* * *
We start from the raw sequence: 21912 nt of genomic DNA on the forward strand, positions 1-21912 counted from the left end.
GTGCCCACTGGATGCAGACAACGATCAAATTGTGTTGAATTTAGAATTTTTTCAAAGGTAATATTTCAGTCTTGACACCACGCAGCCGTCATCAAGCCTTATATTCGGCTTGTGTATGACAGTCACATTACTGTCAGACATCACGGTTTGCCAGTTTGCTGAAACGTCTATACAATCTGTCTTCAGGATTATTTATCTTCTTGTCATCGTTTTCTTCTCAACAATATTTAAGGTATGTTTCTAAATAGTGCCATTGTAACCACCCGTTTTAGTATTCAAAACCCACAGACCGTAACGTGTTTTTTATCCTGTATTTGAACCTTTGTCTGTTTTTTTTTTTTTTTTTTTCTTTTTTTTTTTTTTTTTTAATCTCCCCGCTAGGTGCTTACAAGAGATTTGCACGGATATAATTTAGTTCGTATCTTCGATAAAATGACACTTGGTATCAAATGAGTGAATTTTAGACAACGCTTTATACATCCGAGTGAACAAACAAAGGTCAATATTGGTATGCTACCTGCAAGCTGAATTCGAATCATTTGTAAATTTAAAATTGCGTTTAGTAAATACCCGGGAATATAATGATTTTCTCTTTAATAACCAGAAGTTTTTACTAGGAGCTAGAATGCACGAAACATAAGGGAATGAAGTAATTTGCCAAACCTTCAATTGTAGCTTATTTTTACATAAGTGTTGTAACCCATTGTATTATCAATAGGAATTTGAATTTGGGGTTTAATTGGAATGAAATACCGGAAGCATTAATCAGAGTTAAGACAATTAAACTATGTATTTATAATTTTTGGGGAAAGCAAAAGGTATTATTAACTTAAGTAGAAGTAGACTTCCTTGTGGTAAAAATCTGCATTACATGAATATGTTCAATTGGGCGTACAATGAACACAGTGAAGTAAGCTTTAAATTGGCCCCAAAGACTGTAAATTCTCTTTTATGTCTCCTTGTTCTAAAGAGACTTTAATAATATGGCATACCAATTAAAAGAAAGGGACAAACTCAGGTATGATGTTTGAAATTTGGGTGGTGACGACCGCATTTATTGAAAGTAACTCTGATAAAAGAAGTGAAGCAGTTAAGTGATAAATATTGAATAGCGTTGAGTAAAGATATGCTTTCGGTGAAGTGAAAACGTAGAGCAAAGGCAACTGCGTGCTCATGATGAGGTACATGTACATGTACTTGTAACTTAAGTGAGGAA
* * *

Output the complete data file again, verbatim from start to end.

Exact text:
We start from the raw sequence: 21912 nt of genomic DNA on the forward strand, positions 1-21912 counted from the left end.
GTGCCCACTGGATGCAGACAACGATCAAATTGTGTTGAATTTAGAATTTTTTCAAAGGTAATATTTCAGTCTTGACACCACGCAGCCGTCATCAAGCCTTATATTCGGCTTGTGTATGACAGTCACATTACTGTCAGACATCACGGTTTGCCAGTTTGCTGAAACGTCTATACAATCTGTCTTCAGGATTATTTATCTTCTTGTCATCGTTTTCTTCTCAACAATATTTAAGGTATGTTTCTAAATAGTGCCATTGTAACCACCCGTTTTAGTATTCAAAACCCACAGACCGTAACGTGTTTTTTATCCTGTATTTGAACCTTTGTCTGTTTTTTTTTTTTTTTTTTTCTTTTTTTTTTTTTTTTTTAATCTCCCCGCTAGGTGCTTACAAGAGATTTGCACGGATATAATTTAGTTCGTATCTTCGATAAAATGACACTTGGTATCAAATGAGTGAATTTTAGACAACGCTTTATACATCCGAGTGAACAAACAAAGGTCAATATTGGTATGCTACCTGCAAGCTGAATTCGAATCATTTGTAAATTTAAAATTGCGTTTAGTAAATACCCGGGAATATAATGATTTTCTCTTTAATAACCAGAAGTTTTTACTAGGAGCTAGAATGCACGAAACATAAGGGAATGAAGTAATTTGCCAAACCTTCAATTGTAGCTTATTTTTACATAAGTGTTGTAACCCATTGTATTATCAATAGGAATTTGAATTTGGGGTTTAATTGGAATGAAATACCGGAAGCATTAATCAGAGTTAAGACAATTAAACTATGTATTTATAATTTTTGGGGAAAGCAAAAGGTATTATTAACTTAAGTAGAAGTAGACTTCCTTGTGGTAAAAATCTGCATTACATGAATATGTTCAATTGGGCGTACAATGAACACAGTGAAGTAAGCTTTAAATTGGCCCCAAAGACTGTAAATTCTCTTTTATGTCTCCTTGTTCTAAAGAGACTTTAATAATATGGCATACCAATTAAAAGAAAGGGACAAACTCAGGTATGATGTTTGAAATTTGGGTGGTGACGACCGCATTTATTGAAAGTAACTCTGATAAAAGAAGTGAAGCAGTTAAGTGATAAATATTGAATAGCGTTGAGTAAAGATATGCTTTCGGTGAAGTGAAAACGTAGAGCAAAGGCAACTGCGTGCTCATGATGAGGTACATGTACATGTACTTGTAACTTAAGTGAGGAA